Wednesday, November 29, 2017

Random adventures

I like the concept of random tables and seeing what comes of them.  Elfmaids and Octopi (linked over there on the side) puts out a large number of large tables—I thought it would be fun to roll on several of them and see what I get, and what I can make out of it if I do.  I just picked a few of the more recent ones, more or less at random, and I have nine tables to roll on:
  1. Mysterious Enemy Hooks
  2. Mysterious Patron Hooks
  3. Secrets of the Murder Hobos
  4. Wilderness Landmarks
  5. Evil High Priest Cults
  6. Loners in the Wasteland
  7. Village Notices
  8. City Mysteries for Meddling Kids
  9. Villagers Mistake Adventurers For...
This may be somewhat mutually exclusive; two village ones, two wilderness ones, and a city one?  I dunno.  Let's see if I can come up with enough elements to suggest adventure...

TAKE 1: The mysterious enemy sends a message...
  • Stuck by dagger to the bedpost
  • To get revenge for the thwarting of some past scheme
  • The enemy is a corrupt government official.
  • He has secretly cloned the party and set the clones out to assassinate the originals and take their place.
On the other hand, a more friendly entity sends another message...
  • Via an urchin who knows nothing.
  • To recover lost knowledge and artifacts for scholarly interest.
  • Unknown to the PCs, this patron is a shapeshifter of some kind in disguise.
  • The message consists of a box with a chicken brooding a monster egg.
A shell-shocked, addled bum is a former adventurer who accosts the PCs in the street.  He...
  • wants enough money to buy a beer.
  • knows terrible lore that man was not meant to know.
  • and has a map to the hidden tomb of a barbarian chieftain known for his vast horde of gold and armies of chariots
Some crumbling old landmark en route from one place to another in the wilderness is...
  • currently occupied by bandit hunting militia, who have made a temporary camp here.
  • the location of a great tragedy in the past.
  • a burial site
  • complete with gibbets with rotting corpses hanging from nearby trees as a warning to criminals
An evil high priest might be working with the mysterious enemy mentioned above.  He...
  • was the head of a large city temple, employing many underlings
  • is allied with yet another foul cult, maybe secretly.
  • hides out in a ruined old church with a graveyard.
  • where he schemes to find and operate a forbidden machine of a dark past age
  • is the leader of an evil wizard sect
  • is aware of a ritual to open a hellmouth.  While the final keys are hidden, minions of the priest are looking for them (this somewhat seems to contradict a result rolled just above.)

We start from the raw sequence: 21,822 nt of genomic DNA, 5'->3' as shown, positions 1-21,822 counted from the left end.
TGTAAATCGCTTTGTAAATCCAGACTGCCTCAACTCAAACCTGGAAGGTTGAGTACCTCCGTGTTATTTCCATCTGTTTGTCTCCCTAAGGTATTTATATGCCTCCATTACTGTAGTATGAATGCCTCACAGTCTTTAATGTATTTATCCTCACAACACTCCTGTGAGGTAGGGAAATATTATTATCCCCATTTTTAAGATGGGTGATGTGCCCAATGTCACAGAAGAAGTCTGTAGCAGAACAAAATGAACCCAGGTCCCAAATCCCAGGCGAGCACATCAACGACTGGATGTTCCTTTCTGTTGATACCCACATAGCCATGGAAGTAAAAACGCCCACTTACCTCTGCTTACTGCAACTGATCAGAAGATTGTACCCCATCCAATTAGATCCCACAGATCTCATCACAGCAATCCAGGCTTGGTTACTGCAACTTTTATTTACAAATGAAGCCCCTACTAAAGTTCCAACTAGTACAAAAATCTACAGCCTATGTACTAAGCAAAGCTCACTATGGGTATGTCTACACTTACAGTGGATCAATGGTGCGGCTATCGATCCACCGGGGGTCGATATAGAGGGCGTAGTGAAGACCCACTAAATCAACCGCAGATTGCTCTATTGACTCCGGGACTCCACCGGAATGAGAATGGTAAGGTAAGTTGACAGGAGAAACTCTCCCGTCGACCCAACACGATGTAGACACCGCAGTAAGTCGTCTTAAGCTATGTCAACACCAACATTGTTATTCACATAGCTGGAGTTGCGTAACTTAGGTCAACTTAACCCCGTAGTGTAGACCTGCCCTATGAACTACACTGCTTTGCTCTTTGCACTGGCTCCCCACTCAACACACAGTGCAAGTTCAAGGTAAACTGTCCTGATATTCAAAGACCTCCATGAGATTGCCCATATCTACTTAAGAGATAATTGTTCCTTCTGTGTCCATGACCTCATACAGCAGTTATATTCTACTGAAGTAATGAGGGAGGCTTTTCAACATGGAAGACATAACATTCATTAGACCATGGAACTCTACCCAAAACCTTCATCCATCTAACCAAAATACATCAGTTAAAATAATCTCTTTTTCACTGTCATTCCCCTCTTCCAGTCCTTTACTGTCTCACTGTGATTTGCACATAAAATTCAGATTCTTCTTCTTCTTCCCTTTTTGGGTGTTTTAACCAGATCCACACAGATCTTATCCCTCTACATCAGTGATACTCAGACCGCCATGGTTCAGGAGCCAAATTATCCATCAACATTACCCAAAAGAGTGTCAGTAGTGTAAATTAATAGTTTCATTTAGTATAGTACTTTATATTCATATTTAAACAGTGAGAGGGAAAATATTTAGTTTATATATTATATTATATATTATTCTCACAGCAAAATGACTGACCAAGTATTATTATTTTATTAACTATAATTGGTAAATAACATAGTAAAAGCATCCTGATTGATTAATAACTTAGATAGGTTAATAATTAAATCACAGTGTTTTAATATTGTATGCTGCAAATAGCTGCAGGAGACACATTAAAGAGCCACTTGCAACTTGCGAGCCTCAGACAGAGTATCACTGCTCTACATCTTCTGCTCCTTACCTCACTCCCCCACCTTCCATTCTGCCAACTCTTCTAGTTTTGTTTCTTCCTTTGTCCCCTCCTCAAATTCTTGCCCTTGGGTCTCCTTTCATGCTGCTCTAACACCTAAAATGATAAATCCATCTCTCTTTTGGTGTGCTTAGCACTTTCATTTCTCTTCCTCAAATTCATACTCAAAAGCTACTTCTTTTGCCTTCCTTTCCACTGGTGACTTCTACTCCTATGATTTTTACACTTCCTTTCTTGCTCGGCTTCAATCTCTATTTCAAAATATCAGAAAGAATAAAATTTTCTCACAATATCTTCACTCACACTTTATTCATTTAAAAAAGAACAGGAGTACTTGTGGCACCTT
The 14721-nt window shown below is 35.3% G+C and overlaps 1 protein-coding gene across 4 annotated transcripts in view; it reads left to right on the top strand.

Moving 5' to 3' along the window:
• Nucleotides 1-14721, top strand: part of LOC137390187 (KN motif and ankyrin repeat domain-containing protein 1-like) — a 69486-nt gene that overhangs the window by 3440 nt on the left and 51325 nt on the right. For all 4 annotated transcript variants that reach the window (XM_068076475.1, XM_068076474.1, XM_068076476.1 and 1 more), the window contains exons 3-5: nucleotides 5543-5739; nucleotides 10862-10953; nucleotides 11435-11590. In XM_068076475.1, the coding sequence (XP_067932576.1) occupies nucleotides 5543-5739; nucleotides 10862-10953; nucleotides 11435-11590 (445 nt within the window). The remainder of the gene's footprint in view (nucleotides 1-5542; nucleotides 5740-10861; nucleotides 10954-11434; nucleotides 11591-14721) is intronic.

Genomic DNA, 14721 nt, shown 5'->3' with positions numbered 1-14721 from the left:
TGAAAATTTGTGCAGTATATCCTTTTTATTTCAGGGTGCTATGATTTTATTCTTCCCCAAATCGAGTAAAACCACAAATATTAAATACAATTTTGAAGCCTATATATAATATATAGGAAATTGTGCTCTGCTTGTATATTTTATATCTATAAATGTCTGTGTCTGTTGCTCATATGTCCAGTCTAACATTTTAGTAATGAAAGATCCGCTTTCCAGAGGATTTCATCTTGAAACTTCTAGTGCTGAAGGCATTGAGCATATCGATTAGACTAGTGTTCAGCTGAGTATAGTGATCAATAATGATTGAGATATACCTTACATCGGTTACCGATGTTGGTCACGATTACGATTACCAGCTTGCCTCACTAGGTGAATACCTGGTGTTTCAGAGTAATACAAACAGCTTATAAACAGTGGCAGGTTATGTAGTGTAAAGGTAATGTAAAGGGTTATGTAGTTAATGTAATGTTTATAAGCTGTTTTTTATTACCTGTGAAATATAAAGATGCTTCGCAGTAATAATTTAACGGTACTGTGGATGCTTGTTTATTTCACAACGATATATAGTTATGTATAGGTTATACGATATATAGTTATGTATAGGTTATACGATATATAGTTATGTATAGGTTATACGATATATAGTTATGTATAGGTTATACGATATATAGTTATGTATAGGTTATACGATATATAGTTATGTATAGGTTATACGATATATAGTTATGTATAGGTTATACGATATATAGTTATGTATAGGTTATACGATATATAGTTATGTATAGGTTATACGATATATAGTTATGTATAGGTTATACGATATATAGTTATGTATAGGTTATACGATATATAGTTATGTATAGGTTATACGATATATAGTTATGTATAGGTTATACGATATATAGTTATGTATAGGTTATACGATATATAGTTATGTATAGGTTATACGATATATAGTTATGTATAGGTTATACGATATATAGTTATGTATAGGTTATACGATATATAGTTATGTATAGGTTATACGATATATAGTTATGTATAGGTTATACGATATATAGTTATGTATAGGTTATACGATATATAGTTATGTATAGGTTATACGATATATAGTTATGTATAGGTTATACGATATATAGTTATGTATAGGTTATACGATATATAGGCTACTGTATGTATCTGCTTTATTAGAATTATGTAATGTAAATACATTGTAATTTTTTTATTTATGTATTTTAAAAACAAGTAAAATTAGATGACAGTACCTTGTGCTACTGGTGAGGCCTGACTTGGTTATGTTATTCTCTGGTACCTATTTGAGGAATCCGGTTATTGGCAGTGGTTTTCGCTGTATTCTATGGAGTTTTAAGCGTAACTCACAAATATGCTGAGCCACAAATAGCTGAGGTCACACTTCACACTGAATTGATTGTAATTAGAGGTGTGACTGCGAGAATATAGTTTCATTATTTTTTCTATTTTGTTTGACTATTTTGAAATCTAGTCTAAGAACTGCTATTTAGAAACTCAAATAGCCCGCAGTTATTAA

A lone hermit they encounter is...
  • a priest practicing magic in secret (any relation to the guy above?)
  • has with him a number of girls who fled their wicked step-father and now he protects them
On passing through a village, the PCs see the following notice posted in the village square:
  • There's a sale on rusty old weapons and armor taken from monsters
Said villagers mistake the PCs for...
  • the lover of a pregnant village girl.  The PCs need to elude an attempted "shotgun wedding."
  • A soothsayer or fortune teller predicted that the mysterious father would arrive at about this time.
In the city, the PCs encounter the following mystery...
  • Following the burning of a witch, locals have been attacked by a mysterious black cat that appears without warning and scratches their faces.  One man swears he heard it speak.
So... do I have anything usable out of all of that?  Some of it is more local color than "a campaign arc", which is not only perfectly fine, but actually quite desirable.  The village business strikes me as this kind of thing.  Heck; maybe the soothsayer is the real father, who hypnotizes young girls and takes advantage of them: it got away from him when the girl got pregnant and he had to pin the blame on someone else and get out of town quick.

The lone hermit and his adopted "daughters" is another one-off encounter, as is the bandit-hunters.  Both actually add little more than color, and suggest, at best, only minor adventures, unless I can find a way to link them to something greater.

I kind of have to work to make use of the enemy and the patron.  My first diagnosis, after doing this once—this isn't going to be "campaign sustaining" material.  This is what you do on the side; local color, some small, self-containted stuff, etc.  The meat and potatoes of the hex-crawl type adventure, which no doubt it is meant to support.  

I like a lot of that, but I think it would be difficult (at least with these results) to make it into something coherent that follows the type of GMing strategy that I prefer, which is probably best explained by the Chris Perkins DM Experience column (not that I got it from him; I was already doing that before he started writing.  But he described the process better than anyone else, and added an awful lot of great ideas to it.)

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